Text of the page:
Sunday, November 26, 2006

How Many Hours Do Professors Work?

"How many hours do professors work" keeps showing up in the list of keywords used by people who find this blog, and it has come up in some comments before, but I don't think I have ever really addressed it directly. There is of course no single answer.

Even if I attempt to answer it for how many hours I work, the number varies a lot from day to day and week to week. In general, though, it's somewhere between 50-70 hours/week.

Here's how it adds up:

In a typical week, I work the usual hours during the work day. The working day starts for my husband and me after we take our daughter to school in the morning.

My daughter's school gets out at 4 pm, then she goes to an afterschool play program until 5:45 (except for the day she has piano lessons, when we retrieve her early -- if there's a faculty meeting, we flip a coin to see who stays at the meeting and who goes to piano lesson -- the loser stays at the meeting). She loves the afterschool play time. She used to only do it a few days a week and my husband and I would take turns leaving the office early, but this year she requested to go to it all 5 days. Apparently, attending part time was disruptive to her intricate and exciting social life.

So, I typically stay at the office until 5:30. Three nights/week, I work after dinner and after some family/evening time, and I typically work until midnight-1 a.m. That 'extra' 12-15 hours each week is when I get my writing/thinking done, as the days are typically consumed by meetings, advising, teaching, and so on.

If I need to, I also work a bit on weekends. This is a good time to get some work done in the lab, get ready for the week's teaching, do some grading, and so on. I work while my husband takes our daughter to swimming lessons etc.

Therefore, in a week in which neither my husband or I are traveling, I work somewhere between 50-70 hours. For most of that time, my daughter is either at school or asleep, so I don't feel like I'm sacrificing anything but my own sleep (and housework.. we have a house-cleaner who comes every few weeks). This schedule works well for my husband and me because we see each other at work every day and we have lunch together every day. Also, he has the same kind of schedule/life so we're both in it together.

7 comments:

bsci said...

As part of a double academic couple considering academic jobs, I've been very curious about these numbers. The best population data that I've found was a from a study of University of California Faculty.

The relevant plot is figure 7 on page 5 of:
"Do Babies matter part 2 which is linked off of:
http://www.grad.berkeley.edu/deans/mason/

The challenge is not just the hours of work, but the "work" hours required for child caregiving. Yes many of those hours are fun or rewarding, but definitely not all.

Ms.PhD said...

re: bsci's comment, how much time do you estimate that you spend on housework? Do you and your husband split it equally?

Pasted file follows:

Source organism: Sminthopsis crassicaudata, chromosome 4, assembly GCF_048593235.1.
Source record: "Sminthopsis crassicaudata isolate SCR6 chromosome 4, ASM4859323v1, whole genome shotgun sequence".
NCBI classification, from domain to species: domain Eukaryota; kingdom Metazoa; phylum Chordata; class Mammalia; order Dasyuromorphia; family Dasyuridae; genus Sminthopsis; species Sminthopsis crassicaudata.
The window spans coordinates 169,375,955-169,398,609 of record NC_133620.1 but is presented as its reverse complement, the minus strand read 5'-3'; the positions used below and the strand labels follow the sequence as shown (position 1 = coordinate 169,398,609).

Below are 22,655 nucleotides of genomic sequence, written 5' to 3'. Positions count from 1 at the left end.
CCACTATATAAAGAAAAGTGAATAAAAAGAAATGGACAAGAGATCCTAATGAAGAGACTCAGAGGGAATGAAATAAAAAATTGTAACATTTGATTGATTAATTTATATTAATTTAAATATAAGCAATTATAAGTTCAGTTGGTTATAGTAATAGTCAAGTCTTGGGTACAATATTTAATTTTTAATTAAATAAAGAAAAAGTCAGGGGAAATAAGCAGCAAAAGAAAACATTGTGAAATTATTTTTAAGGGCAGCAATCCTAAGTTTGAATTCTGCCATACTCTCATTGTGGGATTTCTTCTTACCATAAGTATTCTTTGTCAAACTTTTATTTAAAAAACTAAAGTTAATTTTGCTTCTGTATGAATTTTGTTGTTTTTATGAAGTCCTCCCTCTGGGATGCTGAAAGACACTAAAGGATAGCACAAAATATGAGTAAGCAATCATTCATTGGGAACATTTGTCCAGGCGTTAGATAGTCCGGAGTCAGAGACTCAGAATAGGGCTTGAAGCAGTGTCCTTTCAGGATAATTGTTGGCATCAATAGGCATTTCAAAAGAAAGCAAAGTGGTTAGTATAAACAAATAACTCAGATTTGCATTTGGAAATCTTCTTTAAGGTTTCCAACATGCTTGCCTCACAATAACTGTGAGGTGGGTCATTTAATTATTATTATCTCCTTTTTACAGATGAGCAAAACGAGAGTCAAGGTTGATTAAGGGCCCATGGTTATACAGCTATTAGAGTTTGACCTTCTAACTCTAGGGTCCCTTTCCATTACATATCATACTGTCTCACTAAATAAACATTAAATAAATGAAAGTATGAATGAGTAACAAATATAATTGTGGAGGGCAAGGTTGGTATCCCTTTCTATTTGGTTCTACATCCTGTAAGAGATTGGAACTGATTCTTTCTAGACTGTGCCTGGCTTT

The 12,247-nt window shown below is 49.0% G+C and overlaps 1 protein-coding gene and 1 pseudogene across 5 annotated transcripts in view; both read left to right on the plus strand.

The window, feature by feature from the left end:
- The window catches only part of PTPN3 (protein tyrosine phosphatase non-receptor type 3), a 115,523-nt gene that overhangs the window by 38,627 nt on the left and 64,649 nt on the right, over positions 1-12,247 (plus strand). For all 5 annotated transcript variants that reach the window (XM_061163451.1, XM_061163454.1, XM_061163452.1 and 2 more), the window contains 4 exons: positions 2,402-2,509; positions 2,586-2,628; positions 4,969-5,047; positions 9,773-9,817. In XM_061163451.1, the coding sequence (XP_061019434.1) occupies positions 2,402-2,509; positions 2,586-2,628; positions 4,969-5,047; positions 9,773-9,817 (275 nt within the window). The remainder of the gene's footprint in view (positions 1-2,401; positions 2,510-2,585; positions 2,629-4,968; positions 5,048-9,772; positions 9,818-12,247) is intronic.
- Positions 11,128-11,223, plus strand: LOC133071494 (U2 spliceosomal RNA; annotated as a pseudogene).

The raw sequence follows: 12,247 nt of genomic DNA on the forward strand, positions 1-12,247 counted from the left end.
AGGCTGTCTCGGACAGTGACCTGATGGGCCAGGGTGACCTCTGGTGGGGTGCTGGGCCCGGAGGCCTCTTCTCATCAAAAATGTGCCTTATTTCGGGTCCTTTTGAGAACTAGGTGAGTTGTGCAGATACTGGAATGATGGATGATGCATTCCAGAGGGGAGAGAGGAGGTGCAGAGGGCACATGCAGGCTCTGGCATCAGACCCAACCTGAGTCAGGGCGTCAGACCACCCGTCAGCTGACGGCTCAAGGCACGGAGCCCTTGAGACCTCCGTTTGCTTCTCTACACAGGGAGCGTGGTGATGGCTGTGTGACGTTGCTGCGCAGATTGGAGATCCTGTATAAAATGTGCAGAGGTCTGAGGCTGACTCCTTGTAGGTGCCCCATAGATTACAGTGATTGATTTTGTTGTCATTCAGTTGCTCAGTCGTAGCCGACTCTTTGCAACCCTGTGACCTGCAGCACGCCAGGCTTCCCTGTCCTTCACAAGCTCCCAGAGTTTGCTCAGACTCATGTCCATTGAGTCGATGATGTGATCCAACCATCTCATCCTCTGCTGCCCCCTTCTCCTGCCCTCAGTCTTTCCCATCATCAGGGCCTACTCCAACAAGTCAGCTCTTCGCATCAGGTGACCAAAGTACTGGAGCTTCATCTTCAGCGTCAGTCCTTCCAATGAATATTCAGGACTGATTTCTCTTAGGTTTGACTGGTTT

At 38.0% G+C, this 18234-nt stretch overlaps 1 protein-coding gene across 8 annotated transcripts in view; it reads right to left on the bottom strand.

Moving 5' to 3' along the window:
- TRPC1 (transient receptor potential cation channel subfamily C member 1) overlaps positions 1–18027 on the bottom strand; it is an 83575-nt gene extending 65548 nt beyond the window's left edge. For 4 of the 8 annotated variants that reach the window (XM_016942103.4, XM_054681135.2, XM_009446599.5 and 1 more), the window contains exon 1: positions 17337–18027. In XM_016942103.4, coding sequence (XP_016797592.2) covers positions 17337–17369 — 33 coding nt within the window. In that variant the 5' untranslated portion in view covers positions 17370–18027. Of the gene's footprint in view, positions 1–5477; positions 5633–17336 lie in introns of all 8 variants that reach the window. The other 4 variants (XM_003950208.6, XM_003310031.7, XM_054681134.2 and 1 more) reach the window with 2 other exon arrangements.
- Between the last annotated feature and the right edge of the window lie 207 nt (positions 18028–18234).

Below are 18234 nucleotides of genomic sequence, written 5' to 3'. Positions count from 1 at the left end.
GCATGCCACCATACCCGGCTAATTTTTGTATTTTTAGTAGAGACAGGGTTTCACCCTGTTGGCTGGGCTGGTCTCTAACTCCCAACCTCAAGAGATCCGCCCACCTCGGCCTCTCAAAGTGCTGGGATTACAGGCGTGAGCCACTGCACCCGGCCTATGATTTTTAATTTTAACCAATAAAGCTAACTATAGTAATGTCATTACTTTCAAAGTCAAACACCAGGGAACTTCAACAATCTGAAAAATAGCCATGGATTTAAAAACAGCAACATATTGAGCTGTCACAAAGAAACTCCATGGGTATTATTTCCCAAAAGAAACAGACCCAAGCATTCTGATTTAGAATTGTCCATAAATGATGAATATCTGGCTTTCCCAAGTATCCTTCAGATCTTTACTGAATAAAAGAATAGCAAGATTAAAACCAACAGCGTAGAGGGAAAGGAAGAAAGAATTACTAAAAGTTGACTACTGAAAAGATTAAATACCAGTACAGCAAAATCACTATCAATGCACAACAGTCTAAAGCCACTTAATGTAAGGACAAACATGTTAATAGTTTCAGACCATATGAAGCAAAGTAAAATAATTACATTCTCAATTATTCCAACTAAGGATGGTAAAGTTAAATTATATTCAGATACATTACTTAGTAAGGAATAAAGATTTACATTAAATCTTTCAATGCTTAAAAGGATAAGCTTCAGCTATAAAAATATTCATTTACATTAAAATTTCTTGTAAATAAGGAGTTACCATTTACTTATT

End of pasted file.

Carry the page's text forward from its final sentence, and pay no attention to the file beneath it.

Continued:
Besides after school play-care and the occasional babysitter, do you have any other paid help (e.g. cleaning service, local kid mows the lawn or washes the cars)? I heard one female professor extolling the wonders of being able to afford all kinds of support staff with her magnificent professorly salary (!)

I can hardly find the energy to clean the house and do laundry, even with my boyfriend helping, in the little 'spare' time between working at work and working at home ... which all comes lower on the priority scale than trying to have something to eat in the house, trying to cook it, and trying to have time to sleep and occasionally get some exercise (which I would probably skip if I didn't need it for health reasons).

Female Science Professor said...

My husband and I definitely share the housework. Some things we do together -- for example, he cooks while I putter around doing ancillary meal-preparation things, and then we clean up together -- and some tasks we divide or take turns at (laundry).

The only paid help other than the after-school program is a once/month housecleaning and a few other random things (e.g., gutters). I do most of the garden/lawn-care because I like to do that. Some things we do as a family activity (grocery shopping, car washing), and we tend to combine these with eating dinner out so that we can make an evening of it.

Sometimes housework and work work both get done: I just painted a small room in my house this weekend, and while I was painting, I thought about the proposal I am writing. I took frequent breaks to write my ideas down, then went back to painting. It was fun. I like multi-tasking, but my husband doesn't. Somehow between the two of us, we keep our house from being too unkempt, but just barely.

I should say that my lifestyle re. housework horrifies my mother. I do dramatically less housework than my mother did when I was a kid and it shows. We do the minimum and don't worry about it.

Dr. Shellie said...

It's interesting... in a way your research is your "hobby"-- done after regular work hours, in addition to normal duties of teaching and supervising.

Chris said...

I don't want to alarm you, but my wife and I found that children actually demand more time as they get older!

mbpqc said...

I have a question for you, it is not really directly related to the topic. I am anticipating to finish my Ph.D. in summer. My goal, eventually, is to pursue academia. Do you think there is a best time to be pregnant? Which would be better, during postdoc years or during the early years of assistant professorship?

Anonymous said...

Perhaps an important question here is:
* is your paid work 40:40:20
* is your actual work 40:40:20

If you reduced your exertion on teaching to your contracted or union agreement hours (I understand the US system is non-union predominantly), would your division of labour in those hours be 40:40:20?